That history, and evidence that anywhere from 600,000 to one million mostly Latino and black Texans lacked ID for voting purposes, are the reasons why federal courts and DOJ blocked the laws last year. But that didn't stop North Carolina from adding the no-college-student-ID-allowed provision into its own strict photo voter ID law.

That law, the Voter Identification Verification Act (VIVA), might infringe on college students’ voting rights even more than Texas’s law would have, given that it also cuts early voting. It impacts students from both predominantly white and black colleges, with even privileged students at Duke University opposing it, saying it "threatens to undermine student involvement in politics."

Students at North Carolina's historically black colleges are already feeling the forces of voter suppression. An elections board in Pasquotank County recently voted to prevent Montravias King, an African-American student from historically black Elizabeth City State University, from running for city council, arguing that his campus address does not satisfy residency requirements. The case could affect the rights of all students to vote where they go to school, since residency requirements are the same for voting and running for office.

King's case is being appealed to the state elections board, with a hearing set for next Tuesday, Sept. 3. Democracy North Carolina has launched an email campaign urging the board to side with King. Ironically, a case out of Texas may help his cause: The 1979 Symm v. United States Supreme Court ruling -- based on a claim filed by students from Prairie View A&M University -- declared such denial of residency rights for college students unconstitutional.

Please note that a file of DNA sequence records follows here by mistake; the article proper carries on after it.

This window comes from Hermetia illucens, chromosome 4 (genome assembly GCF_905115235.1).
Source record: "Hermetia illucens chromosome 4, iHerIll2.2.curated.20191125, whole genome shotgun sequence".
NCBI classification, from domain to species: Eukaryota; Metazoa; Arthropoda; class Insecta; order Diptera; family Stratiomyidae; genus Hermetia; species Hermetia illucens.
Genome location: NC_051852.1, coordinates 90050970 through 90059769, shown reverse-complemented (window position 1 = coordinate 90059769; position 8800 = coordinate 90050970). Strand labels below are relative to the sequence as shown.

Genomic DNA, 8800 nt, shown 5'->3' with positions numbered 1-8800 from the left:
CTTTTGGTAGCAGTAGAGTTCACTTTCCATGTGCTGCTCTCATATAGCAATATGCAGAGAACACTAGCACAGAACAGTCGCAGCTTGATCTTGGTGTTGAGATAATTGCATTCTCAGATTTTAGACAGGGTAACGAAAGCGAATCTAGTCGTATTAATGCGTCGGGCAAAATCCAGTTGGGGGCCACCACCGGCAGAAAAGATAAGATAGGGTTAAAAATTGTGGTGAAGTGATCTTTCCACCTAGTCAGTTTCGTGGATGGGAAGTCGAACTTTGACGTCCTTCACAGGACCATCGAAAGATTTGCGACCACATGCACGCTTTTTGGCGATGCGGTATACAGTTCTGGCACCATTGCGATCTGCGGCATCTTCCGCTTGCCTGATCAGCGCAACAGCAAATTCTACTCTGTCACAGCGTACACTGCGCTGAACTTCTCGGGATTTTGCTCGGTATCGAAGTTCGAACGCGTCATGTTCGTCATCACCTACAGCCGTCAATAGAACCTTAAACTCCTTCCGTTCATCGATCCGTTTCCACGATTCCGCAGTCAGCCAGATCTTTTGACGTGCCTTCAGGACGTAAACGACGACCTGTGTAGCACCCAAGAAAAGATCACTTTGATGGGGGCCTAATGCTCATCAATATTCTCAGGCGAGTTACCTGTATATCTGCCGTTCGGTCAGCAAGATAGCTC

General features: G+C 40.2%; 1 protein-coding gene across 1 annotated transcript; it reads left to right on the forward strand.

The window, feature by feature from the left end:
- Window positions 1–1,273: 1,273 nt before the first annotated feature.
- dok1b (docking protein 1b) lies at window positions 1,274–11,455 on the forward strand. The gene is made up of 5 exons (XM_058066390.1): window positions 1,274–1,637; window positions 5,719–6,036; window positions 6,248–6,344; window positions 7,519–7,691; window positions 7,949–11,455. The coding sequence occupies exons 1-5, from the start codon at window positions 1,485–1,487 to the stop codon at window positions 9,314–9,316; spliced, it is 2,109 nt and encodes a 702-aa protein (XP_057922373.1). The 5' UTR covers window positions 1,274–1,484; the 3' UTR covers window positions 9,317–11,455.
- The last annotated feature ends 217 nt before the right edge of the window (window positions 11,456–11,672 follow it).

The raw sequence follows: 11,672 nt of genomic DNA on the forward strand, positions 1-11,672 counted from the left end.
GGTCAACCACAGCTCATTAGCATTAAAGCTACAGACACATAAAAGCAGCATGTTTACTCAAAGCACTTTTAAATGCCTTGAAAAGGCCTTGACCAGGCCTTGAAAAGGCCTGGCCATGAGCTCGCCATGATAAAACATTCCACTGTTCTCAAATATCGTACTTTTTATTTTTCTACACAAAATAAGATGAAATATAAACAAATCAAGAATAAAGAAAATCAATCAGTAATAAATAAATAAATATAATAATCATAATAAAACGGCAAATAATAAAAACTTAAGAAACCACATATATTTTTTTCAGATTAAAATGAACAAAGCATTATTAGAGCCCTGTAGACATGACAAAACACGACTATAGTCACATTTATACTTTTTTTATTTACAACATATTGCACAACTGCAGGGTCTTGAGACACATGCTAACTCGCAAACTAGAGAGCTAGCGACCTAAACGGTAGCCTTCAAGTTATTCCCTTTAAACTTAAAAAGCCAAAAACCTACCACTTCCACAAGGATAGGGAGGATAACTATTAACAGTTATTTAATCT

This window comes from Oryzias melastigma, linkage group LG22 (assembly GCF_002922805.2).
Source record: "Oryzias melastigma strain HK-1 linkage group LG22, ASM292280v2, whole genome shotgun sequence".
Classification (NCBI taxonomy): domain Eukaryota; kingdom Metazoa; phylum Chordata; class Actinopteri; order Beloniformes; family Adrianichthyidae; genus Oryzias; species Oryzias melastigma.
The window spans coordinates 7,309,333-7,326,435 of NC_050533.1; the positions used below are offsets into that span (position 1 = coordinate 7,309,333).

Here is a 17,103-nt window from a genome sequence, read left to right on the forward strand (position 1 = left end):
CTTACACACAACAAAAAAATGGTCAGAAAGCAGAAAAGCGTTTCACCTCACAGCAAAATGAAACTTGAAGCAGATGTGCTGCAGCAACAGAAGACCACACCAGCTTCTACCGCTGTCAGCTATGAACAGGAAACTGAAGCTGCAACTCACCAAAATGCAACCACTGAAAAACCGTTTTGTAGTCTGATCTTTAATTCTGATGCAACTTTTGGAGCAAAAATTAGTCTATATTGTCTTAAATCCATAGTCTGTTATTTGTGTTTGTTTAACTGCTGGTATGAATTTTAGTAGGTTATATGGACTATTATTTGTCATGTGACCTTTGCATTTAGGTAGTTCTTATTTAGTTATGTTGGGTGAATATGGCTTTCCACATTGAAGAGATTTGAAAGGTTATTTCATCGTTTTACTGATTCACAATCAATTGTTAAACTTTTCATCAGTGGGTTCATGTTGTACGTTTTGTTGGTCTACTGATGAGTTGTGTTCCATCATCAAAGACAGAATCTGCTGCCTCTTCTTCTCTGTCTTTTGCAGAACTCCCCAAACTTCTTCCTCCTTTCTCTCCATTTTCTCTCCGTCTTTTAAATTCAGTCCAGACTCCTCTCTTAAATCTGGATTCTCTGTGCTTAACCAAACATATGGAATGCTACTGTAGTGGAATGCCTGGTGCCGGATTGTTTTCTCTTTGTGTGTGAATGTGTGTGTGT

Even before VIVA became law, black students at Elizabeth City State University were already being targeted by Republican election officials. In May, over 50 ECSU students were purged from voter rolls over the same college residency claims after a challenge from a local Republican Party official.

Meanwhile, another North Carolina HBCU, Winston-Salem State University, was put on the defense recently when the head of the local county elections board said he was considering eliminating its early voting site. That proposal was tabled, at least for now.

Again, this mirrors Texas, where in 2004 Prairie View A&M's NAACP chapter had to sue its hosting county to stop it from paring back early voting schedules there. Waller County District Attorney Oliver S. Kitzman not only lost those cases but was made to issue a formal letter of apology to the black students. In his letter, he wrote that the Prairie View "students in Waller County have the same presumption of residency as non-students when they register to vote" -- a fact he initially disputed.

Wrote Kitzman:

"I have come to realize that, although it was never my intention, my actions and statements … taken in the historical context in which they occurred, have been understandably perceived by some PVAMU students as threatening. I want the PVAMU community to know that I apologize, and I welcome them as participants in the democratic institutions in Waller County."

Perhaps North Carolina officials should take note of Kitzman's letter of apology to prevent them from having to write their own.